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I am creating a java ME app that uses bluetooth.

No matter how I try to change the current Displayable it does not change.

My app sets a textbox called "devices" as the current displayable in startup and I change current to a list called "devicelist" in a method in another class.

But when I try to change the current back to textbox (devices ) it doesn't change.

I tried using the display object in midlet class and also using gestDisplay in other class. But the List object (deviceList) remains the current Displayable.

update Per my testing, there seems to be some bug. The TextBox (devices) is the current Displayable but when I check isShown it comes as false. Instead the other Displayable: List (deviceList) when tested with isShown comes as true. Although the api specifications suggest that setCurrent method's effect is not immediate, the current Displayable is changing but it is not shown on the screen.And this happens both in the real device and the emulator.

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if you properly obtain Display object in the instance of your MIDlet class, in startApp - then setCurrent should do what you expect. Your issue is because you've got bugs in your code. Add logging, test, study logs when things go wrong, add more logging and re-test until you get rid of bugs – gnat Jul 23 '12 at 15:39
yes thats how i got to know that current does not change.And also i see no exceptions.What would be the best way to create logs except make something print in current.? Sorry i'm new to the forum. Shall i post the code here? – ripthejacker Jul 23 '12 at 15:41
if you test with emulator, the simplest way is to use System.out.println to trace midlet execution in the console. There are also various logging libraries for Java ME worth considering for testing with real devices, but for emulator system.out.println is just fine – gnat Jul 23 '12 at 15:45
cannot test with emulator as the app requires to discover a bluetooth service and this service is provided by my pc and a java me device cannot rpovide the services. Sorry, actually i can test this part because it does not require the service. Thanks for the tip though – ripthejacker Jul 23 '12 at 15:52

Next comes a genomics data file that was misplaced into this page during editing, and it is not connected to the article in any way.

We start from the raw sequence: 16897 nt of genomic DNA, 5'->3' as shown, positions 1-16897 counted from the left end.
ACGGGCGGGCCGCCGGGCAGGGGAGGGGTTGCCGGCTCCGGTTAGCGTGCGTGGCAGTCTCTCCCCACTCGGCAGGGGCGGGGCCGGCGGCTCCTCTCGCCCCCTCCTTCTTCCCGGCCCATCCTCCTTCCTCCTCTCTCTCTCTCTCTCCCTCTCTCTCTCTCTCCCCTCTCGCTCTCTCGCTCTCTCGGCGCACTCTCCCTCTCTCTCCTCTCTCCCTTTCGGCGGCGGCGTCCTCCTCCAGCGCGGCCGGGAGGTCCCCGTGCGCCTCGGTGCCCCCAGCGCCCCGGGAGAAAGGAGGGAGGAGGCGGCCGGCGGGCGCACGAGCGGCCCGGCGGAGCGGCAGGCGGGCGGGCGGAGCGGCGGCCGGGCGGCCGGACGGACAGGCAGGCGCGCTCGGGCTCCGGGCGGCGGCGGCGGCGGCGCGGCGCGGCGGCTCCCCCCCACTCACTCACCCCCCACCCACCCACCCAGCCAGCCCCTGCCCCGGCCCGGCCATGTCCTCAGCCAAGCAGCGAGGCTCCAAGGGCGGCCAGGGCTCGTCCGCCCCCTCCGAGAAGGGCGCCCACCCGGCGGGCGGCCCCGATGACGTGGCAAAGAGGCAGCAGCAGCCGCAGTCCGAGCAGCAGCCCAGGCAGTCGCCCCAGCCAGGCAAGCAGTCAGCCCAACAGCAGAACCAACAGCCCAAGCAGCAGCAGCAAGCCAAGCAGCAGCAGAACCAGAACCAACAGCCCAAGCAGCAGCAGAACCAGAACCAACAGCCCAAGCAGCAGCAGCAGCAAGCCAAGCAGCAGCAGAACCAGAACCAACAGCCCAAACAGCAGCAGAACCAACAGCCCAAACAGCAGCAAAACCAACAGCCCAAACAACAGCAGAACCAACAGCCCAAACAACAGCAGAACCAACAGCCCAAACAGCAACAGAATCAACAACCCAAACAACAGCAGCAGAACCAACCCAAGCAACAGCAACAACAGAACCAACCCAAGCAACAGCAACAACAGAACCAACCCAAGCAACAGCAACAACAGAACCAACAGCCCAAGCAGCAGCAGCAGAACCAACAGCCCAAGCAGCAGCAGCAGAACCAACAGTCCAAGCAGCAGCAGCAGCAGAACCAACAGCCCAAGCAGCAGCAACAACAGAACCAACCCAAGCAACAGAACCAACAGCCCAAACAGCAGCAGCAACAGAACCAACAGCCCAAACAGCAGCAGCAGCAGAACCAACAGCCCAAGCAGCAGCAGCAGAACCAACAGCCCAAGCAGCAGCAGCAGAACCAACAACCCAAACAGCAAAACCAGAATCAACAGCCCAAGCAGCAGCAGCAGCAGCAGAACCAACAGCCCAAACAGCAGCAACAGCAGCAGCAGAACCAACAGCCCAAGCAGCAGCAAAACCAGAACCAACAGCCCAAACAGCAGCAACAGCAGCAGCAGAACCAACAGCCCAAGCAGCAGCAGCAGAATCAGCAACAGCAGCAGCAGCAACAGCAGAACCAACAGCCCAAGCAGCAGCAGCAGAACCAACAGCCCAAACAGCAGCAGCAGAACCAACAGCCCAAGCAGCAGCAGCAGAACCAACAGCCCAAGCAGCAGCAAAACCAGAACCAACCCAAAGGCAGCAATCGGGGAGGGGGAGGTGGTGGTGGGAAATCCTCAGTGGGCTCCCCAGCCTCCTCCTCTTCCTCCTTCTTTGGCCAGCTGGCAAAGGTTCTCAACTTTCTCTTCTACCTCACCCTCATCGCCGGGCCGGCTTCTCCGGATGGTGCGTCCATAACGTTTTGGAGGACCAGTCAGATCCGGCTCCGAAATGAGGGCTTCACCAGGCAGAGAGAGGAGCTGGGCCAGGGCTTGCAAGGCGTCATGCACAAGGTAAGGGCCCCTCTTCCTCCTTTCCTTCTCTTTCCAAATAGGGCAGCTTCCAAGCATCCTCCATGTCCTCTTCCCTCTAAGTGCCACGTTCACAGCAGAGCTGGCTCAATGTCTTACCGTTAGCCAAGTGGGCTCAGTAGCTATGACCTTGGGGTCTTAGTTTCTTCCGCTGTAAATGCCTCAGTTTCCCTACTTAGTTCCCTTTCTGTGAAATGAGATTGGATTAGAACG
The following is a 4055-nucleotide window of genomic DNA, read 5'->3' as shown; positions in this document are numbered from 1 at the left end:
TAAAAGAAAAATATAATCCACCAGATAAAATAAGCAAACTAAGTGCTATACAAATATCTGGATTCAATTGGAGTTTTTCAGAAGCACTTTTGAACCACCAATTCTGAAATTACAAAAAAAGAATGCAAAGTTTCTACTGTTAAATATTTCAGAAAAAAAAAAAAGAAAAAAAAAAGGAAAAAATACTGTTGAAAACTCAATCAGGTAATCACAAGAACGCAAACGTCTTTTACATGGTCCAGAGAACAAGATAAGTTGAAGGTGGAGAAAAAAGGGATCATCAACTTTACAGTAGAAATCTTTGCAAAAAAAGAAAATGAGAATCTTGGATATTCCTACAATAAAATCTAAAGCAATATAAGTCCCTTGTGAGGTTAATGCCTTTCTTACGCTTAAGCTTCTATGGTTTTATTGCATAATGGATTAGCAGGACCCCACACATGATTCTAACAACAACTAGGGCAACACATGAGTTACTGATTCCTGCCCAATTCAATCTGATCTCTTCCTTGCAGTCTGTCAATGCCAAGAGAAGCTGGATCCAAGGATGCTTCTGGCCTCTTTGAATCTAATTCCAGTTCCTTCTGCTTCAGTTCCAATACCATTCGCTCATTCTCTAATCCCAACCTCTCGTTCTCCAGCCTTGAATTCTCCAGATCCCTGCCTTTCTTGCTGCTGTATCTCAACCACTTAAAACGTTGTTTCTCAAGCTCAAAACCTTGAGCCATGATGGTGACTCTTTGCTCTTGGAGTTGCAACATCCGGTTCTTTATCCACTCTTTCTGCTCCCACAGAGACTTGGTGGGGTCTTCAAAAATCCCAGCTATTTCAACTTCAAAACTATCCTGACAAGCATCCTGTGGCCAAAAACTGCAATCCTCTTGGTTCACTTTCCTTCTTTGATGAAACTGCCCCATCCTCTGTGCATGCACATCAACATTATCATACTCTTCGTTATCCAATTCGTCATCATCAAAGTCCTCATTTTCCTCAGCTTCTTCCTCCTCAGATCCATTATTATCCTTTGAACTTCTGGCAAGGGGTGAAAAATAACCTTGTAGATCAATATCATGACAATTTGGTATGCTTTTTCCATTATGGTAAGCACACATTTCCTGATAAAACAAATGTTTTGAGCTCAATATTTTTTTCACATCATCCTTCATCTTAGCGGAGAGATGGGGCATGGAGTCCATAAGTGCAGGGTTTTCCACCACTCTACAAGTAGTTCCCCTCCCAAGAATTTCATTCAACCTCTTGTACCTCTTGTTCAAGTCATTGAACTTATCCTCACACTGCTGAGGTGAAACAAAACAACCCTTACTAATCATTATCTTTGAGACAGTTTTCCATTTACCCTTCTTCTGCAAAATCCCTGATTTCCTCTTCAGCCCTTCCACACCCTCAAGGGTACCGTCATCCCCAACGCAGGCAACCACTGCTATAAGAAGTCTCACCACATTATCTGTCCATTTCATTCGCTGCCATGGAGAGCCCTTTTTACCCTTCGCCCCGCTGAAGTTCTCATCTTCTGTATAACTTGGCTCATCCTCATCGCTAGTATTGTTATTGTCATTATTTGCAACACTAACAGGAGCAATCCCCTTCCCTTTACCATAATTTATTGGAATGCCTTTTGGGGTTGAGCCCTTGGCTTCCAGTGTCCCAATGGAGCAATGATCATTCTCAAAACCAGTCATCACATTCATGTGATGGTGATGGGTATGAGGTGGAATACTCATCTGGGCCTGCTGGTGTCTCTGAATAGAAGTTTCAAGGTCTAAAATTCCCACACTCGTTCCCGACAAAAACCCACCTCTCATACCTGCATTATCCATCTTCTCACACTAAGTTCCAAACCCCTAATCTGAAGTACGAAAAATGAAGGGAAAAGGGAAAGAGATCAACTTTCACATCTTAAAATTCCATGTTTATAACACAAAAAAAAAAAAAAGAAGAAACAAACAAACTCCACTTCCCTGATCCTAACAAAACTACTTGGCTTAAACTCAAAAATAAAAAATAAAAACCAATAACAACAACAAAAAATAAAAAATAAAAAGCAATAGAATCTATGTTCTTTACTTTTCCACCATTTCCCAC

having code in pastebin is not quite welcome at Stack Overflow. Preferred way here is to add relevant code snippets or, better yet, SSCCE (Short, Self Contained, Correct (Compilable), Example) into the question – gnat Jul 24 '12 at 7:43

1 Answer 1

You found one right part of specification but not all of them - that's why you are confused.

Your understanding that setCurrent method's effect is not immediate is 100% right indeed, that's what API javadocs specify, OK:

  • Display.setCurrent(Displayable):

    ...The change will typically not take effect immediately. It may be delayed so that it occurs between event delivery method calls, although it is not guaranteed to occur before the next event delivery method is called. The setCurrent() method returns immediately, without waiting for the change to take place...

Now, your note that the current Displayable is changing but it is not shown makes me feel that you use getCurrent and expect it to reliably tell when screen is shown. This is not so, take a look at API docs:

  • Display.getCurrent():

    Gets the current Displayable object for this MIDlet... object returned may not actually be visible... The Displayable.isShown() method may be called to determine whether the Displayable is actually visible on the display.

So, the simple answer would likely be to use isShown() (instead of getCurrent) to find out when needed screen becomes visible. Although...

...the fact that you're experiencing delays and especially that this happens even on emulator, makes me feel that there may be design problem in your midlet. I would strongly recommend to check whether there is some "heavyweight" activity that you run in the same thread as UI, blocking it and making it irresponsive.

Avoid heavy load in UI event thread. When there's much to do of something inside of commandAction or keyPressed or pointerPressed etc, just spawn a new thread to do that. If you find this to be the case in your midlet, consider studying this tutorial to find out tow to do it right:

  • Networking, User Experience, and Threads

    This article explains how your MIDlet can make network connections without compromising your user interface. It includes six iterative examples that illustrate multithreaded networking and the use of a wait screen...

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